A relentless penalty kill is a mark of a dominant hockey team. And following the graduation of most the unit’s anchors last season, Michigan coach Red Berenson might not have expected to see Michigan’s shorthanded brilliance Monday — especially not this early in the season.

Not only did the Wolverines keep opening-night opponent Niagara off the board, but they even scored shorthanded during the 5-0 win.

Berenson was quick to point out the importance of maintaining an attack when down a man, just as freshman forward Travis Lynch did when he gave Michigan a 2-0 lead. His lamplighter just nine minutes into the game came just seconds after a Wolverine penalty for too many men on the ice.

Berenson highlighted the importance of hands-on experience when down a skater.

“That gives everybody a lift,” Berenson said of shorthanded goals like Lynch’s. “One way to work on (the penalty kill) is during the games.”

Even without sophomore defenseman Jon Merrill — who’s currently serving a 12-game suspension — the penalty kill unit has the potential to win the Wolverines games this season on its own merits.

To manage the penalty kill, an aspect of the game that’s particularly unforgiving to underclassmen, Berenson will look to his leaders.

“Some guys, I don’t know if they’re ready for that, so we can’t use everyone,” Berenson said. “I need (senior forwards) Luke Glendening and David Wohlberg to lead it.”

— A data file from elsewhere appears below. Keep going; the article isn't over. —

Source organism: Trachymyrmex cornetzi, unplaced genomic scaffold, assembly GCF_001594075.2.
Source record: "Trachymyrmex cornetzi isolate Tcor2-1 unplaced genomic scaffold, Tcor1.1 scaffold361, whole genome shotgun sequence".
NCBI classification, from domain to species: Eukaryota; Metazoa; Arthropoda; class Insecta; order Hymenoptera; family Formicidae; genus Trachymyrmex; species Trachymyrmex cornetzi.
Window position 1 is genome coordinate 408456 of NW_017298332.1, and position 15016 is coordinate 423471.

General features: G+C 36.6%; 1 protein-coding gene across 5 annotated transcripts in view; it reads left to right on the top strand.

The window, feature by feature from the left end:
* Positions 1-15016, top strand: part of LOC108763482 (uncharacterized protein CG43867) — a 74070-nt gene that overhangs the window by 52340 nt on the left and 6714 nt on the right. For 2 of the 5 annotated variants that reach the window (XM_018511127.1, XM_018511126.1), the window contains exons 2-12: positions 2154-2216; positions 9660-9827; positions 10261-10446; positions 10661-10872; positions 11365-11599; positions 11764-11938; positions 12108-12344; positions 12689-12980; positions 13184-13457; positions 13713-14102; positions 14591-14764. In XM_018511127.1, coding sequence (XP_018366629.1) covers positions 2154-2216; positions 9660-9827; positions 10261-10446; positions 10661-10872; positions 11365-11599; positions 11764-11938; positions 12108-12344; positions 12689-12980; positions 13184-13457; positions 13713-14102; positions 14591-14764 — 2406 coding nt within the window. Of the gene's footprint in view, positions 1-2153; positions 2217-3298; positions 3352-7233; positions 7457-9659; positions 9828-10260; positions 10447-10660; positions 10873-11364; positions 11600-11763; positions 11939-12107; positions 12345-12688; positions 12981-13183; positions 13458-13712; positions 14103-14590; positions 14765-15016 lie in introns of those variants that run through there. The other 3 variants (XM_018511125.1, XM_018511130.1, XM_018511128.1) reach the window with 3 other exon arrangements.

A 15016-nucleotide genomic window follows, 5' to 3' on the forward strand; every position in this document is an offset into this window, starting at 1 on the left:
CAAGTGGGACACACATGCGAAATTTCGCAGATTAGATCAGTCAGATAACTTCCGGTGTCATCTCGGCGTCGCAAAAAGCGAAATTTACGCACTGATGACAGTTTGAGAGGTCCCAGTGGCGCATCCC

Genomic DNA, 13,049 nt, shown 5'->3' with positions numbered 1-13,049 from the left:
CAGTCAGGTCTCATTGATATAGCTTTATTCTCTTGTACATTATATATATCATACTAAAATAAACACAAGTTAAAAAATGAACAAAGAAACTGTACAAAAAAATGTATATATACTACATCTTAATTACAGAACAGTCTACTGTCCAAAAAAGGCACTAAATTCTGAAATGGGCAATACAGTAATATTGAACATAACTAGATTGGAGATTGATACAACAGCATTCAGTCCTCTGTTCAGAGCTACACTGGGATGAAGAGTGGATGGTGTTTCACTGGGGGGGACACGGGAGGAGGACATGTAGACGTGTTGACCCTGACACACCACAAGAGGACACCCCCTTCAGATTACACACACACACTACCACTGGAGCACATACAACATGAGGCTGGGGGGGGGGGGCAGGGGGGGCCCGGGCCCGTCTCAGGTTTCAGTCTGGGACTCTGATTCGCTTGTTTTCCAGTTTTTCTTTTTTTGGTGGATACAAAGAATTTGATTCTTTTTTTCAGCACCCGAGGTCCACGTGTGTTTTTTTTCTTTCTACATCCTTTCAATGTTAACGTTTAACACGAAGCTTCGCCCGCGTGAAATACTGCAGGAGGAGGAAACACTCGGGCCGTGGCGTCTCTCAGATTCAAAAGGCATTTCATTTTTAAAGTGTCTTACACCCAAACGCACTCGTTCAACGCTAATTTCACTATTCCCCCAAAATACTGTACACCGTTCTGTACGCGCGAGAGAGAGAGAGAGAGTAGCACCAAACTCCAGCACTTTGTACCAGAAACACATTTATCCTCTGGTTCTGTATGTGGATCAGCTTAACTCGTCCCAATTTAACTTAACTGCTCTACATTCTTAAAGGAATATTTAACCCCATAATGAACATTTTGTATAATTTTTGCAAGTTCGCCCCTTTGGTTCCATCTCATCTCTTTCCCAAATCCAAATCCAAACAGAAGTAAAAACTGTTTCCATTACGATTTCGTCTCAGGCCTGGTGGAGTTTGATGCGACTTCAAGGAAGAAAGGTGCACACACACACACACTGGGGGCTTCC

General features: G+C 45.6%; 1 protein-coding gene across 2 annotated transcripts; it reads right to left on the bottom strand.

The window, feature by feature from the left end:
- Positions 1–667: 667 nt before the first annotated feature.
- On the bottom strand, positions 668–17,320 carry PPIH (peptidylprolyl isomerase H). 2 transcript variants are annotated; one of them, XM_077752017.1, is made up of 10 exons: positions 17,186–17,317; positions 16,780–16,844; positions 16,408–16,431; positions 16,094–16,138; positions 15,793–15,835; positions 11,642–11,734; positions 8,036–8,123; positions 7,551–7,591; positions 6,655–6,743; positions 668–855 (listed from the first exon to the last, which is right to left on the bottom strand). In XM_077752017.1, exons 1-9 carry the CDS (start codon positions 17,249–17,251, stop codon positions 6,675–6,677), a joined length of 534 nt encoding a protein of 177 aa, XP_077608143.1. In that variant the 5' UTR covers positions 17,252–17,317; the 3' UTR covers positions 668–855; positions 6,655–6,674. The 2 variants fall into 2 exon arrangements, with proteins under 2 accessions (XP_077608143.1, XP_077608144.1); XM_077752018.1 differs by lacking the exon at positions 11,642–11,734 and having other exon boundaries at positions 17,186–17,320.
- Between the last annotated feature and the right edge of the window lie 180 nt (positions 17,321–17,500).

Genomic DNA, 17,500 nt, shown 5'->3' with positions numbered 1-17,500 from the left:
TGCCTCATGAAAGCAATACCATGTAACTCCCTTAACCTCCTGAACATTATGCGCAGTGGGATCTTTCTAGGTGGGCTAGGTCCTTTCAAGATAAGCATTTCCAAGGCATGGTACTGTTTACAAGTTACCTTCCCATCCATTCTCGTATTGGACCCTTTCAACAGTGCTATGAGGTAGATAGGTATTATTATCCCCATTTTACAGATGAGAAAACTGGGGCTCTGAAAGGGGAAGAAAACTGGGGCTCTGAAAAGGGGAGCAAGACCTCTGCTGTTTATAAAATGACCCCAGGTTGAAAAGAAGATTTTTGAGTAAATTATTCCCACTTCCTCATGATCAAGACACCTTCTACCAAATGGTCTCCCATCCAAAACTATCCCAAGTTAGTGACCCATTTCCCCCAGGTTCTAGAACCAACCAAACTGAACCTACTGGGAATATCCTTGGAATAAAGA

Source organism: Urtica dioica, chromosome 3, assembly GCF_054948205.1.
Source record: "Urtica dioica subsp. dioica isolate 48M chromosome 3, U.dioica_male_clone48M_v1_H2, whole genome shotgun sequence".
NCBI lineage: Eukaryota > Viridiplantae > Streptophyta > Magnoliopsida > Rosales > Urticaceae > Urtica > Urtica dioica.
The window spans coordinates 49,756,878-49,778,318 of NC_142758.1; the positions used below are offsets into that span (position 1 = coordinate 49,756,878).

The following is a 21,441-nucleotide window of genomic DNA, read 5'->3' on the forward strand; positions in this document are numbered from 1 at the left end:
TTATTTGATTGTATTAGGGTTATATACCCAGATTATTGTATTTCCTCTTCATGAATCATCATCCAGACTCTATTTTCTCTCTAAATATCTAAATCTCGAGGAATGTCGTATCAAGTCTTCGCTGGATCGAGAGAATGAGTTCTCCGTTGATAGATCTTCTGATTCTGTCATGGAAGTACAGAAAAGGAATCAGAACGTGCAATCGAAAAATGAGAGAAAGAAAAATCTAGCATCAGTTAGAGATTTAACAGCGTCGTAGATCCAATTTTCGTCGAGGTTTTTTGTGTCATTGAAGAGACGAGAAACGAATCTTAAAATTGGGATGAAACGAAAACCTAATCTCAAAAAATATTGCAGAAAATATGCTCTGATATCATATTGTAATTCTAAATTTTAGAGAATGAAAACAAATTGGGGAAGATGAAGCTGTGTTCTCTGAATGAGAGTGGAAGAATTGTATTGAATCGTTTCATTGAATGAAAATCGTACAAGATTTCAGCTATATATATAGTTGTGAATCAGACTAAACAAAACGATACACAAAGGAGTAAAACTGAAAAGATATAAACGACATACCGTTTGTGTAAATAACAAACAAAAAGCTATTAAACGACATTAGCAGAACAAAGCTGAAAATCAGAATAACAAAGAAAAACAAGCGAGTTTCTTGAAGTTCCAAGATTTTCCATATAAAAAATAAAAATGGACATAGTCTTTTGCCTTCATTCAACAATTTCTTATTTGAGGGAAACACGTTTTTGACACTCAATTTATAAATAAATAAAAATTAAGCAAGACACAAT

The Purple Eagles were silent when holding a man advantage Monday night. They were 0-for-6 on the power play against last season’s national runners-up.

And though Michigan could afford itself a few shortcomings against Niagara — a team that hasn’t defeated Michigan in six tries — CCHA play will be less forgiving.

In the meantime, Berenson prefers to focus on forwards he’ll need to rely on while killing penalties.

“We’ve got a shorter group of guys that we’re using now,” Berenson said. “It’s players like (junior forward) Kevin Lynch, Travis Lynch and (sophomore forward) Derek DeBlois — they’re the key players right now.”

Fifth-year senior netminder Shawn Hunwick also pointed out the opportunity for newcomers to step forward and make his life easier when he’s missing a critical defender.

“There’s a lot of roles to fill,” Hunwick said. “Most of our (penalty kill) guys from last year graduated. The team’s doing well so far.”

But decreasing opponent’s conversion rate on power plays from last year’s figure of 16 percent will be no easy task without graduated forward Carl Hagelin, whose presence on the unit will be sorely missed.

Berenson noted the importance of the not-so-secret key ingredient to any successful penalty kill.

“Your goalkeeper — he’s your best penalty killer,” Berenson said.

Hunwick will hope for improvement from the Wolverines’ eight shorthanded scores last season — a total that can easily be surpassed if fresh faces like Travis Lynch continue to take the initiative.

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